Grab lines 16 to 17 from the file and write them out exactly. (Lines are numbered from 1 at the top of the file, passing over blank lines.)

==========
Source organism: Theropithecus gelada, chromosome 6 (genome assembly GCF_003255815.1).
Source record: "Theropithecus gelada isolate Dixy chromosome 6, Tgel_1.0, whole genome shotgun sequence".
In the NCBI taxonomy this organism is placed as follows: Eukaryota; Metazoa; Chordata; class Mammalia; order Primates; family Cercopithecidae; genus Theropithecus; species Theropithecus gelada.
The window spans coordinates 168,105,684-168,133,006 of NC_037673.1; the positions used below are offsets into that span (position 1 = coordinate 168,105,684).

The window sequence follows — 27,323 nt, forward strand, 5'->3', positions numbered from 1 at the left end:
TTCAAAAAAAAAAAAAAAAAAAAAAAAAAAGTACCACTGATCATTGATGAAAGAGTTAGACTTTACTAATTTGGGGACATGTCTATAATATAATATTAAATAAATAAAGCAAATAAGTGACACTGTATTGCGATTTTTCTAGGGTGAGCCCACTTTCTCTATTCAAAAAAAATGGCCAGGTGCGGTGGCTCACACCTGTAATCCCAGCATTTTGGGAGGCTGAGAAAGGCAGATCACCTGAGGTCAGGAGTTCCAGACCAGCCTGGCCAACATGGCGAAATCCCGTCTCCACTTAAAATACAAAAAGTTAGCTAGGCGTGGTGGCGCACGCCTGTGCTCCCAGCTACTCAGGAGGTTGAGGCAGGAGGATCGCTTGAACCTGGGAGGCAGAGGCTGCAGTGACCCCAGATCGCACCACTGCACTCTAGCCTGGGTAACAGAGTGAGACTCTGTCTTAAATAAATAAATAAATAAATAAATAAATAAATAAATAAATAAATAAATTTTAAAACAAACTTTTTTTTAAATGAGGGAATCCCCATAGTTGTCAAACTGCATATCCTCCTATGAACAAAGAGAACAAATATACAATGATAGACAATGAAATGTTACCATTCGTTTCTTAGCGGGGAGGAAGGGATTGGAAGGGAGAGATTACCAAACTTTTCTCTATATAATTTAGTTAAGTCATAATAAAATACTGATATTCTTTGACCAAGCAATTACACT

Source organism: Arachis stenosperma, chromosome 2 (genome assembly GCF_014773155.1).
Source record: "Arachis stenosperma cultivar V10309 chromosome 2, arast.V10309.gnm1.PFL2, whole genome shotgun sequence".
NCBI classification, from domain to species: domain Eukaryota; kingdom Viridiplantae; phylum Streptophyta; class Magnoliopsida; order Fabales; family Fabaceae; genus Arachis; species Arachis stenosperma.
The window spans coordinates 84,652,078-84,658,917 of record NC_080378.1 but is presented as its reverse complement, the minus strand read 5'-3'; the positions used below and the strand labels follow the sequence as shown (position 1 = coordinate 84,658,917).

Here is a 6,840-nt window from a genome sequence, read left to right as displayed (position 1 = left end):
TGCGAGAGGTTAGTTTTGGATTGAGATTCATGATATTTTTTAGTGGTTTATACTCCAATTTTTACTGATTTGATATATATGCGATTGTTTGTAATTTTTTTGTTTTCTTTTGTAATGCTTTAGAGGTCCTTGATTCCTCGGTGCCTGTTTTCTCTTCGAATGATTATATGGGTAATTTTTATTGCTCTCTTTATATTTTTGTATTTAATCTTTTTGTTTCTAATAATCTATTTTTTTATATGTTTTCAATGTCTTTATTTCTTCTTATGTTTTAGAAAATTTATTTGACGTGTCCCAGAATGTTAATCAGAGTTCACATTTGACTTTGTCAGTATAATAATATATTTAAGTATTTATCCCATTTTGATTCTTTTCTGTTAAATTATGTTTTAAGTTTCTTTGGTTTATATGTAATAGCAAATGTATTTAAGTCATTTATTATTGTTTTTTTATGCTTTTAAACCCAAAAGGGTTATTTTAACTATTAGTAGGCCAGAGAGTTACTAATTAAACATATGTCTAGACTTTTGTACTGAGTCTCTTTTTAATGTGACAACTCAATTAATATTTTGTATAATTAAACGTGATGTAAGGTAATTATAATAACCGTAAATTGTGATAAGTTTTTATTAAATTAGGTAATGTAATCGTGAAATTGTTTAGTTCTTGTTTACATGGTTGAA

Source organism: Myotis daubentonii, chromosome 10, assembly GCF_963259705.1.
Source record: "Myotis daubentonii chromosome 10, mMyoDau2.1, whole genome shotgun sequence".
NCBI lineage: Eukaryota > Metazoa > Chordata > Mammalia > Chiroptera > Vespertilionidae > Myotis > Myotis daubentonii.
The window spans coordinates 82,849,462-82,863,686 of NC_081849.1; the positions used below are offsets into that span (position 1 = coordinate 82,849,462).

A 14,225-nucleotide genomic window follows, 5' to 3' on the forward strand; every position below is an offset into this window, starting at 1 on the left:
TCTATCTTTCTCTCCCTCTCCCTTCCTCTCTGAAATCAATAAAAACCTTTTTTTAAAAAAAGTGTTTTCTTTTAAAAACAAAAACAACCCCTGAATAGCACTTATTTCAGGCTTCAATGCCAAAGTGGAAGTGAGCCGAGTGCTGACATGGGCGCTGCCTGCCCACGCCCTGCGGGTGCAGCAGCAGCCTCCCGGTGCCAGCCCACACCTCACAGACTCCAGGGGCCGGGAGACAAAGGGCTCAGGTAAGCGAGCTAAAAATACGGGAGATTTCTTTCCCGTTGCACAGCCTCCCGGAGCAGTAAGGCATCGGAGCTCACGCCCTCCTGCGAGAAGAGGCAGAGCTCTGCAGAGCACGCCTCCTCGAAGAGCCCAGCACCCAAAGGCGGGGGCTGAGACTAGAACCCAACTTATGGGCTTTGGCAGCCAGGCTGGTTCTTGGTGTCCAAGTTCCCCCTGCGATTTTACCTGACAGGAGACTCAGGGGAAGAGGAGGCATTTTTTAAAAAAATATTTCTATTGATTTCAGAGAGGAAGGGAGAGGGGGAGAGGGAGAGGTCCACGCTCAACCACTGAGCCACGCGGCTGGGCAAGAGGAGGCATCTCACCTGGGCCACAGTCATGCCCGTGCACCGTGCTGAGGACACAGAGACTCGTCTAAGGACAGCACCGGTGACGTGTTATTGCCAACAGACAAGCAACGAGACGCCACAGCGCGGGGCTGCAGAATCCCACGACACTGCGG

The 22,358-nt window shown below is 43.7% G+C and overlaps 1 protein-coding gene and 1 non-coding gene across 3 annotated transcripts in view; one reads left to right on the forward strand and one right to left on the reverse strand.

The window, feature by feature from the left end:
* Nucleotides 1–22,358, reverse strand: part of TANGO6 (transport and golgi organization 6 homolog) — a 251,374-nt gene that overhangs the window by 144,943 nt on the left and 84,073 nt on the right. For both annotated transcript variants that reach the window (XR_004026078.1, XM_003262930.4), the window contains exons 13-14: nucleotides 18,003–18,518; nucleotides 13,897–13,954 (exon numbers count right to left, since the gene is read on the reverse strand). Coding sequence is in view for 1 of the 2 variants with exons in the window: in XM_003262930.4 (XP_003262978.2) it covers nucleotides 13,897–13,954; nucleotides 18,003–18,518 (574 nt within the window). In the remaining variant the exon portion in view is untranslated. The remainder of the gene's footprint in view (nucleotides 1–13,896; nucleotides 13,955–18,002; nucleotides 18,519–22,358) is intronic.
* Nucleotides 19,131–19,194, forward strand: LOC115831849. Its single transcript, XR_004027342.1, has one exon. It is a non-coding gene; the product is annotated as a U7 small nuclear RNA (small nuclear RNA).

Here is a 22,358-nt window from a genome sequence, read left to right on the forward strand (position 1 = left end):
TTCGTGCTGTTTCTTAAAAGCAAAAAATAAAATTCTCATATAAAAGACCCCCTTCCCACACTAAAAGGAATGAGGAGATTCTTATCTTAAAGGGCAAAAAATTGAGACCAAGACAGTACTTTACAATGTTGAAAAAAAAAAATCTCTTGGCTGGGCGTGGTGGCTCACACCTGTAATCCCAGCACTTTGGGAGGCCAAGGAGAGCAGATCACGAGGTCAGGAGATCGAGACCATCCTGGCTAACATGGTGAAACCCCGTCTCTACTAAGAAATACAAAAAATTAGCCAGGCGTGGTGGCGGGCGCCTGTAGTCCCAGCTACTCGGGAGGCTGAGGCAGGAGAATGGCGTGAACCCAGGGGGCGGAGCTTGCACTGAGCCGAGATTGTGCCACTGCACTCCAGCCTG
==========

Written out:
The window spans coordinates 82,849,462-82,863,686 of NC_081849.1; the positions used below are offsets into that span (position 1 = coordinate 82,849,462).

A 14,225-nucleotide genomic window follows, 5' to 3' on the forward strand; every position below is an offset into this window, starting at 1 on the left: